Last updated: August 15. 2014 11:56PM - 1341 Views
By Joe Sylvester jsylvester@civitasmedia.com

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The Commonwealth Financing Authority is governed by a seven-member board.

The board members are:

C. Alan Walker, secretary of Community and Economic Development

Glenn E. Moyer, secretary of Banking

Charles Zogby, Pennsylvania secretary of the budget

Michael Karp, president, University City Housing Company

Austin J. Burke, retired president of Greater Scranton Chamber of Commerce

John J. Verbanac, president & CEO, Summa Development

Marc Little, president/CEO, Minority & Women Educational Labor Agency

WILKES-BARRE — While neighboring counties received their gambling revenue allocations months ago to fund local projects, Luzerne County municipalities must wait until at least Sept. 9 to find out what local projects will receive money.

The state Commonwealth Financing Authority (CFA) has about $11 million in tax revenue from Mohegan Sun at Pocono Downs casino to allocate to the county, but it must select from among 79 proposed projects that total $45.5 million. Though the Luzerne County projects are expected to come up, it’s not certain they will be on the agenda.

Steven Kratz, spokesman for the state Department of Community and Economic Development, said this week the agenda had not been finalized.

“It appears as though the governor has been putting kiboshes to granting these awards,” said state Rep. Eddie Day Pashinski, D-Wilkes-Barre, referring to three previous delays in deciding on the county’s grants, including the CFA’s cancellation of the July meeting.

He and other Democratic lawmakers, state Rep. Gerald Mullery, D-Newport Township, and state Sen. John Blake, D-Archbald, have speculated Gov. Tom Corbett requested the cancellation for political leverage.

“I’m implying he’s trying to squeeze votes,” Pashinski said.

Jay Pagni, Gov. Corbett’s press secretary, said the CFA is made up of representatives of the state House, state Senate and the Republican and Democratic parties. He said all four must agree unanimously on each grant.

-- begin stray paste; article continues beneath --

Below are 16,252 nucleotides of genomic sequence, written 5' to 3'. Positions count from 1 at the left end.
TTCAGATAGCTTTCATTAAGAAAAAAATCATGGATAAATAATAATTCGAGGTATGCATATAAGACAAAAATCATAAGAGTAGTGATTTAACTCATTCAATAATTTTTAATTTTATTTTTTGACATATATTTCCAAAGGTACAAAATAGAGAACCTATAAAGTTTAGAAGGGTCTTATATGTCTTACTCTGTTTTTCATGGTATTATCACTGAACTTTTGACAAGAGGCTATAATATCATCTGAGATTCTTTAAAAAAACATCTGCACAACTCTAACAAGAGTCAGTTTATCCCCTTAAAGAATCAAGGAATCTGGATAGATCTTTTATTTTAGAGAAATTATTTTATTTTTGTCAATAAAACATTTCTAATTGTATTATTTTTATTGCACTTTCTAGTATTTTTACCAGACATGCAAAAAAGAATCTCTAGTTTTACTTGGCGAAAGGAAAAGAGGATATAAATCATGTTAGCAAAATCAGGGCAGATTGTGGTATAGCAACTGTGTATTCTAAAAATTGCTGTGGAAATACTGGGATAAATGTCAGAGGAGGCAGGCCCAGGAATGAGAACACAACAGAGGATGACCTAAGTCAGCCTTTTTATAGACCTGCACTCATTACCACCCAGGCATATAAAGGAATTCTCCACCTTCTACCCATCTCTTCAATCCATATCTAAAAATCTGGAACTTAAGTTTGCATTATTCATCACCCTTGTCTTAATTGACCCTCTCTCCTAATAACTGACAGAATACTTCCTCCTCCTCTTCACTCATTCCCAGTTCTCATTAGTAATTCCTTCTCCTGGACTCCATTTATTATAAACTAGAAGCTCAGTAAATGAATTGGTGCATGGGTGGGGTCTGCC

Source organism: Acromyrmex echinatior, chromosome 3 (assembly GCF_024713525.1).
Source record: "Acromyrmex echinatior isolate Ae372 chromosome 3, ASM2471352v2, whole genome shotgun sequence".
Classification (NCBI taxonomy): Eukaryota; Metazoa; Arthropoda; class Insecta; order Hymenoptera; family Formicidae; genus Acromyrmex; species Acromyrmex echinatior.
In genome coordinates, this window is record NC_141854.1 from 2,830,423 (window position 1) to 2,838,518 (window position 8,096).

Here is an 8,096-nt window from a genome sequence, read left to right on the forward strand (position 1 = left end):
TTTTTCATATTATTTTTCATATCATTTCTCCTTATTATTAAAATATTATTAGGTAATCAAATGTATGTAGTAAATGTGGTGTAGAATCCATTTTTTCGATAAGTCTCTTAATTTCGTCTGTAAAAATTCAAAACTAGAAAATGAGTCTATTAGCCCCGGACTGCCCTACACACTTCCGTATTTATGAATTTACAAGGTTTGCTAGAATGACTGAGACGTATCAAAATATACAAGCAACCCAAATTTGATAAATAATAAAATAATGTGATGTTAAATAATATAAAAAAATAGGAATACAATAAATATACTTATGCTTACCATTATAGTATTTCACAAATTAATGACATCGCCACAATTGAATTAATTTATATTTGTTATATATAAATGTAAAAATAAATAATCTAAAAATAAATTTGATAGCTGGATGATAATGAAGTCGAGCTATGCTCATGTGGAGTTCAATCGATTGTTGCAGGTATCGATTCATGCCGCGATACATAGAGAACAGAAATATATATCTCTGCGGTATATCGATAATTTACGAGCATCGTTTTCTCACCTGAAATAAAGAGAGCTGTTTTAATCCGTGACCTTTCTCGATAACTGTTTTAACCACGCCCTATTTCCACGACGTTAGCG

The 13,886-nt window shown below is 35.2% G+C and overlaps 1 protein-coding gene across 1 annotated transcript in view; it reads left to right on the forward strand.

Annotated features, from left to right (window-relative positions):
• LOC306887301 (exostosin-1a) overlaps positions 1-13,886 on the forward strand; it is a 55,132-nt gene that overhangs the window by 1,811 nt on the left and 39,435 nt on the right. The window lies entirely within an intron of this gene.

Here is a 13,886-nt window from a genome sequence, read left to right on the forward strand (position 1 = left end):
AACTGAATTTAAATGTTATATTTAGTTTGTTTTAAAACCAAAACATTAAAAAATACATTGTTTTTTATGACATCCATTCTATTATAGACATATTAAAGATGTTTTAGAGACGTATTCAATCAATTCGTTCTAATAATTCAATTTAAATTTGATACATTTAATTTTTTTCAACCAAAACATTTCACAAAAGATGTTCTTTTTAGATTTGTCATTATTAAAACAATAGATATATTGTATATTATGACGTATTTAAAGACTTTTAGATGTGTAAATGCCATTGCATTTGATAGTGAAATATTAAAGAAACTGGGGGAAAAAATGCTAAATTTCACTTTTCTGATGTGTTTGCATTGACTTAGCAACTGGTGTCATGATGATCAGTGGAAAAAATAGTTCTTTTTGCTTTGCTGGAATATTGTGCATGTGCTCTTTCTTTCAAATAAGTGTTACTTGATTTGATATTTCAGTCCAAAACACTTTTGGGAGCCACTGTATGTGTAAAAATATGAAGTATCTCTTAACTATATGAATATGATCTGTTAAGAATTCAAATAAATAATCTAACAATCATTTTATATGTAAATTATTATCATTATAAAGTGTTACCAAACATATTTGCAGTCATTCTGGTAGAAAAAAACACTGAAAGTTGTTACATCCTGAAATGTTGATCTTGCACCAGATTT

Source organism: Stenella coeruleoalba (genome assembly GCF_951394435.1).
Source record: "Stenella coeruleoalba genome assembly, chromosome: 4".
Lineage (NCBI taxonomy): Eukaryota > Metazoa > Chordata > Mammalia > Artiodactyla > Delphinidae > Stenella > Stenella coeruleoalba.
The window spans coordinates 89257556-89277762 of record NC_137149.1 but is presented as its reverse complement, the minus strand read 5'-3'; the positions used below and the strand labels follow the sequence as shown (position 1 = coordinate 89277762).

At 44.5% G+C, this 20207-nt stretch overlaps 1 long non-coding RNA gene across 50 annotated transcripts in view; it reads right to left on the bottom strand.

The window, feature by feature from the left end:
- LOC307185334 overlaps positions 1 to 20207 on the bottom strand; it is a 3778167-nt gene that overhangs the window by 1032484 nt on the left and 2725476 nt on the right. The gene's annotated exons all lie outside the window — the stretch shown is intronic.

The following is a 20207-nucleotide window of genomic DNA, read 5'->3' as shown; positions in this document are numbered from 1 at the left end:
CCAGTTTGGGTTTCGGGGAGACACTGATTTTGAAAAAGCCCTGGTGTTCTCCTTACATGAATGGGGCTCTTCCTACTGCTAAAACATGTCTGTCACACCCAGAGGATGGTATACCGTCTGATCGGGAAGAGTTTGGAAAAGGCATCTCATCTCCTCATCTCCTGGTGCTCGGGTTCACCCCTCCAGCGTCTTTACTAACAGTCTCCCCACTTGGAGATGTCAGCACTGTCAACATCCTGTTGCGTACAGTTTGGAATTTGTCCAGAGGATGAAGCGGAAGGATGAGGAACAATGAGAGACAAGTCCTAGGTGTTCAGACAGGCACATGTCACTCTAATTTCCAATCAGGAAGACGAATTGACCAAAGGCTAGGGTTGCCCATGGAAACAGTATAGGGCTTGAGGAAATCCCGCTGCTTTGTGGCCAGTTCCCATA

“The CFA is bicameral and bipartisan,” Pagni said. “If Rep. Pashinski has concerns, I would direct him to his representative on the CFA for more information.”

Pagni said items have been pulled from CFA agendas because of the need to have unanimous support. He said Gov. Corbett is committed to working with all members of the CFA to get consensus on a list of projects to be moved forward.

‘Other priorities’

Kratz said last month the meeting was canceled “to focus on other priorities.” He noted a new state budget had not been enacted and lawmakers had not passed a final fiscal code.

But Pashinski said the list of Luzerne County projects was finalized and the requests all graded by the CFA staff in the spring.

“Now it’s just a matter of all the parties coming together and giving final approval,” Pashinski said.

He said the longer the wait, the more it costs municipalities.

“Because of the delay, $10 million in projects will delayed,” the lawmaker said. “If it were allocated in May, they would have been started. That’s jobs, financial obligations to attorneys, maybe architectural firms. Every project is important to that municipality.”